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The Bradsher Beat
Friday, January 12, 2007

By Bethany Bradsher

BCS can't live with 'em, can't live without 'em

By Bethany Bradsher
All rights reserved.

The Bowl Championship Series/college playoff debate has become the Iraq War of the sports world: Everybody has an opinion; no one can offer a straightforward solution.

Of course, if the college football postseason picture were easy to quantify, it would rob observers of the complicated formulas and twisted prognostications that end in theories about who should be crowned national champion.

Because nothing is simple in this scenario, we can even craft a clever, nine-step equation elevating East Carolina to the top of the heap.

For your consideration:

  • East Carolina beat North Carolina State.

  • N.C. State beat Boston College.

  • Boston College beat Virginia Tech.

  • Virginia Tech beat Wake Forest.

  • Wake Forest beat Mississippi.

  • Ole Miss beat Vanderbilt.

  • Vanderbilt beat Georgia.

  • Georgia beat Auburn.

  • Auburn beat Florida.

OK, so everyone probably can agree on one thing — my utter lack of qualification as a football theorist. But the truth is, even if the Pirates are several degrees of separation shy of the title this season, they have plenty in common with a team that has a fair claim to it.

The Boise State Broncos, the only undefeated team in the nation, have ridden a steep ascent to the national stage in the 10 years since they moved up from Division I-AA. Just five years ago, they finished a strong 8-4 but weren’t even invited to a bowl.

It wasn’t until BSU strung together five consecutive Western Athletic Conference championships that it became a regular on the bowl scene.

All that is to say that ECU could be Boise State, the protagonists in a Cinderella tale where the glass slipper was never found.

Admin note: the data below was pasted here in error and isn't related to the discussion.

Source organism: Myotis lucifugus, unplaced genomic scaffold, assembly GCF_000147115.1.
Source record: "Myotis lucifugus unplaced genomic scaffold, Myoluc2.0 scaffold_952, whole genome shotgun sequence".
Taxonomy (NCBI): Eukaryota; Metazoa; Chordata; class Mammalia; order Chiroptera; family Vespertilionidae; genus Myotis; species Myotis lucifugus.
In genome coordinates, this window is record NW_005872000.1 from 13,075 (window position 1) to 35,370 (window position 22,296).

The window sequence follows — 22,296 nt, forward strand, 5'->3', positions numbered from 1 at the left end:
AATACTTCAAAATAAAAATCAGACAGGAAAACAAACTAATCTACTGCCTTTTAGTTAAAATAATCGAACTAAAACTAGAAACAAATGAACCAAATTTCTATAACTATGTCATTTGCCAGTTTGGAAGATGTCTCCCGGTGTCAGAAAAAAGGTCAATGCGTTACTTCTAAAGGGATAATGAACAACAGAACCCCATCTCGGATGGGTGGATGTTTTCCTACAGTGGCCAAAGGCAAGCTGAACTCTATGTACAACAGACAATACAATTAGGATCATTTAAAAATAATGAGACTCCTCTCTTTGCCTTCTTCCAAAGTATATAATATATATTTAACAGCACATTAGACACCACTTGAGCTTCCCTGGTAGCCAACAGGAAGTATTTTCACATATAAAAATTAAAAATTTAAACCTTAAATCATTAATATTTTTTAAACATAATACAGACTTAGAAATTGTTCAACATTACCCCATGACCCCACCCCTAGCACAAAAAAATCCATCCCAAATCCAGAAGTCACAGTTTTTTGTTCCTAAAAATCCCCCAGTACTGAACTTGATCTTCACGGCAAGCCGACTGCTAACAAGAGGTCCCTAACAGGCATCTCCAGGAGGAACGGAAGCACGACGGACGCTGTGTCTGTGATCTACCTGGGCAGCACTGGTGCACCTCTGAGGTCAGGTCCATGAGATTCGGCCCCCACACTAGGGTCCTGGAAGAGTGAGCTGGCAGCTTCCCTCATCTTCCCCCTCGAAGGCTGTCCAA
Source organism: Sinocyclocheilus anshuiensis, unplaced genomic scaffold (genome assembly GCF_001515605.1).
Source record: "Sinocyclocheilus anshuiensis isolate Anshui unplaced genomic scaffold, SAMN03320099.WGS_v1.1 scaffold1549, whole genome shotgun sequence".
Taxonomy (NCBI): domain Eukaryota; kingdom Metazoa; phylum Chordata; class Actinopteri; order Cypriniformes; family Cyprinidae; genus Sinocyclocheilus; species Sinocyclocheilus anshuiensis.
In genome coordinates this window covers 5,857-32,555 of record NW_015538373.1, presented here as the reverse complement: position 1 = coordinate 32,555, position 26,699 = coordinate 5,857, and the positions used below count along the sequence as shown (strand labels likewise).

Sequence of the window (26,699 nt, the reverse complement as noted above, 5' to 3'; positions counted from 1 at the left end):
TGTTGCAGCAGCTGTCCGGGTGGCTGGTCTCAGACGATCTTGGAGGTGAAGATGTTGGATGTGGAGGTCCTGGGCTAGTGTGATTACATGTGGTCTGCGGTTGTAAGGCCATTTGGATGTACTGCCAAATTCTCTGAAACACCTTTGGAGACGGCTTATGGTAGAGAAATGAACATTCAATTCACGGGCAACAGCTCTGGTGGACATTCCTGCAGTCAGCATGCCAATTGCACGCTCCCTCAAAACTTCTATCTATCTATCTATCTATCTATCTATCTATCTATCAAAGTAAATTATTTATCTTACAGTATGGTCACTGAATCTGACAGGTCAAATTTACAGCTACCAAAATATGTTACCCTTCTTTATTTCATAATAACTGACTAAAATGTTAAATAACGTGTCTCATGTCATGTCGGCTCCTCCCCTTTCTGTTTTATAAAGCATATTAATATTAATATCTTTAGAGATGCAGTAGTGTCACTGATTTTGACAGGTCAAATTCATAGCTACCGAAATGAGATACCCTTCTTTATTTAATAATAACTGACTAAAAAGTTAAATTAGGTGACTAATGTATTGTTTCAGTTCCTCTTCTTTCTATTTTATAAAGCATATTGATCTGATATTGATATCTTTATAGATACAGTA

For years the big question about the BCS system, according to Pirates head coach Skip Holtz, is how a non-BCS school would fare if it played a perfect season. In the Broncos, ranked No. 6 after stunning Oklahoma in the Fiesta Bowl, the nation has its answer.

So it would seem that any non-BCS coach would be discouraged and hollering for a playoff at this point. But that’s not Holtz’s perspective at all. Perhaps because he has literally grown up in the shadow of the bowl system, he sees the question in all of its complexity, and he sees how many schools and players would be harmed by the dissolution of the current bowl structure.

“If we had a playoff for six or eight teams, then you take away the bowl games from 50,” he said. “All of a sudden you talk about 50 teams and 500 young men who don’t get to experience a bowl game. I think there are a lot of positives and a lot of rewards in the current system.”

The Papa bowl might not have attracted huge television ratings or national media attention, but Holtz is now recruiting in the glow of what that bowl bid meant to the Pirate program. His team, he said, is a testament to the fact that current system, while far from perfect, is beneficial to programs in a lot of corners of college football.

“The double-edged sword that everybody is sitting on is, everybody would like a fair playoff system, but if you ask 100 people how you would put it together, you would get a hundred different answers,” he said. “I don’t think a playoff is the answer unless you can come up with a way to incorporate the current bowl system.”

Holtz acknowledges that the biggest snare in reforming the system comes from the financial interests of the BCS conferences and schools, which are bent on protecting the profits that come from television revenues and other bowl rewards. If the BCS bowls were just one step in a playoff process and fans had two or three games on their calendar, the bowls would take a hit.

But the bottom line, for Holtz, is this: College football is not sick. The excitement of the postseason, epitomized in the victories of Boise State and Florida, prove that people care more than ever and that the real tragedy would be if fans stopped caring enough to carry on the debate.

“I think the sport is extremely solid right now,” he said. “College football is very exciting.

“When you keep coming back after you look at all the variables, the system we have is best for college football.”

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02/23/2007 01:14:31 AM

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